Molly Ivins: The Mideast conflict can be solved
April 24, 2002
Well, things do seem to be going to hell, don’t they? The beauty of having fled to Mexico for a week to escape the endless blat of television news is that it leaves you with enough energy to tackle the subject of the Middle East – if not with cheer, at least with hope.
And that does appear to be the missing ingredient here – the expectation that anything at all can be done about the situation. Of course it can. The Israelis and the Palestinians are not condemned to some eternal hell where they have to kill each other forever. There is no military solution, but there is a political solution – and they will get there. The United States is obliged to broker the deal because there’s no one else to do it.
The situation could certainly use a couple of good funerals, but failing that luck, we have to deal with what’s there. It is possible to deal with people who are beyond persuasion by either fact or logic, which to an outsider is certainly how both the Israelis and the Palestinians now seem to be behaving. Political solutions to apparently intractable situations can be manufactured. While the world has been paying very little attention, the Irish Republican Army has actually been destroying its own weapons dumps. Who thought there was a solution in Northern Ireland five years ago? Or on Cyprus, where the Greeks and the Turks enjoyed a history of hostility of far superior antiquity to that in the Middle East. This can be done.
The second important point is that the situation demands respect for the moral complexity of the situation. That’s where we are slightly handicapped by our president, the moral simplifier. From the beginning, the trouble with “war against terrorism” has been the definition of terrorism and the immutable fact that one man’s terrorist is another man’s freedom fighter. After he got us involved in this war on a noun, Bush then upped the ante and announced it was a war between good and evil, and we would continue until we had eradicated evil. Oh man, this is going to be a long sucker.
It is precisely because of this rigid good-versus-evil oversimplification that Bush has been sort of snookered by Ariel Sharon into blindly supporting his actions because they are supposed to be “anti-terrorist.”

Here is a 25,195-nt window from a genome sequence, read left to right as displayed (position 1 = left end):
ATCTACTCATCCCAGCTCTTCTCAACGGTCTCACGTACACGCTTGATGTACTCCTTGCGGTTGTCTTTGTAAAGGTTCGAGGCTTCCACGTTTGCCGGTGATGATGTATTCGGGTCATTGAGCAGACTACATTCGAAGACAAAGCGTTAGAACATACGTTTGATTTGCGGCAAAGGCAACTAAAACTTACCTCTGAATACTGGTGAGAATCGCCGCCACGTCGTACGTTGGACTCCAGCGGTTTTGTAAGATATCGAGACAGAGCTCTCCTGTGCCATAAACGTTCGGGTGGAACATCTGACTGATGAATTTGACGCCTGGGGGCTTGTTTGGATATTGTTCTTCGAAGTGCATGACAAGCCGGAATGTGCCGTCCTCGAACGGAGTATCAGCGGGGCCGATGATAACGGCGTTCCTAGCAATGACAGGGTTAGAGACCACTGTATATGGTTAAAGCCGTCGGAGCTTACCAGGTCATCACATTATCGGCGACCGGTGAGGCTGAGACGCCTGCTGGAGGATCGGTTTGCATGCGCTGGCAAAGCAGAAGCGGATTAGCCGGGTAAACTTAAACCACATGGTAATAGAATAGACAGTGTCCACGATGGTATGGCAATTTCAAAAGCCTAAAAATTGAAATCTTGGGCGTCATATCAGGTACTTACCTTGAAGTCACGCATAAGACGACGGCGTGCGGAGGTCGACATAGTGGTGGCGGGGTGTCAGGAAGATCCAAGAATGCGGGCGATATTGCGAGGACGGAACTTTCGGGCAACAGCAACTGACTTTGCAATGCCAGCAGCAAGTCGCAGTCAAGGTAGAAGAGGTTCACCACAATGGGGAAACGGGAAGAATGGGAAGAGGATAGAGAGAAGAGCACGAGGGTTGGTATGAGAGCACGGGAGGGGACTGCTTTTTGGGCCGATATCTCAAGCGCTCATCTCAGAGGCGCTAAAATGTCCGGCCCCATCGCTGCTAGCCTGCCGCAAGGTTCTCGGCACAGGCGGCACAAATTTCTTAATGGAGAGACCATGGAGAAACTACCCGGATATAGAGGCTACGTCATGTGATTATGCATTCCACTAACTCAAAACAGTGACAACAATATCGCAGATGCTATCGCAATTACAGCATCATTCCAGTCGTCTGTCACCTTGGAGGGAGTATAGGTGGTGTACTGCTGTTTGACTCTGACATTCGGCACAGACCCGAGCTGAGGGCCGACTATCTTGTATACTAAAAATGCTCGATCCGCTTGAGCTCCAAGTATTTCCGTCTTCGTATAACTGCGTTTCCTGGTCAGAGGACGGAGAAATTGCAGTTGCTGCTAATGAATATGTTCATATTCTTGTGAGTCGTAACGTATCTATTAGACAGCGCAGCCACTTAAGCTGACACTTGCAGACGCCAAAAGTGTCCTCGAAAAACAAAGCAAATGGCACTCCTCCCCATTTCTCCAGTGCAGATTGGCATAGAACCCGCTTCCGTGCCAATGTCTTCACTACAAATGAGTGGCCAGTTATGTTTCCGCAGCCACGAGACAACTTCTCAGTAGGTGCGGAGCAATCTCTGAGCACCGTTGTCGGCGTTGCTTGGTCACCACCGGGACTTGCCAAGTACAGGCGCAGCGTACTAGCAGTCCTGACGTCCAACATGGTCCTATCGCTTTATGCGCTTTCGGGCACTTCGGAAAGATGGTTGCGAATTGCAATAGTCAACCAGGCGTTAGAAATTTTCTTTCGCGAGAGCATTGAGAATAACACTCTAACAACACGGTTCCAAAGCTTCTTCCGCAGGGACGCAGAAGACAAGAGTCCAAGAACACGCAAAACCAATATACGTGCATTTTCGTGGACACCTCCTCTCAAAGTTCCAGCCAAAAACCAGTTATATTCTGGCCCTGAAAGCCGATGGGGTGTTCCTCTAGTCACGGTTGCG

The worst news I’ve read lately is several reports quoting people close to Bush saying, “He feels in his gut …” He feels in his gut it is his mission in life to fight terrorism. He has a bad gut reaction to Arafat. Trust me on this, when Bush starts thinking with his gut, we’re in big trouble.
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Let me say for the umpteenth time, George W. is not a stupid man. The IQ of his gut, however, is open to debate. In Texas, his gut led him to believe the death penalty has a deterrent effect, even though he acknowledged there was no evidence to support his gut’s feeling. When his gut, or something, causes him to announce that he does not believe in global warming – as though it were a theological proposition – we once again find his gut ruling that evidence is irrelevant. In my opinion, Bush’s gut should not be entrusted with making peace in the Middle East.
Bush’s gut does not like complexity. When you’re in the middle of a moral crusade against evil, it’s damned annoying to have to stop and grapple with unpleasant complications, such as that we have to keep letting Afghan farmers grow opium poppies, or that our allies the Saudi Arabians foment terrorism, or that our allies the Pakistanis seem to have quite a few “freedom fighters” of their own. Moral complexity is a condition of life, and we will serve neither our own interests nor those of the Middle East if we keep pretending this is good versus evil.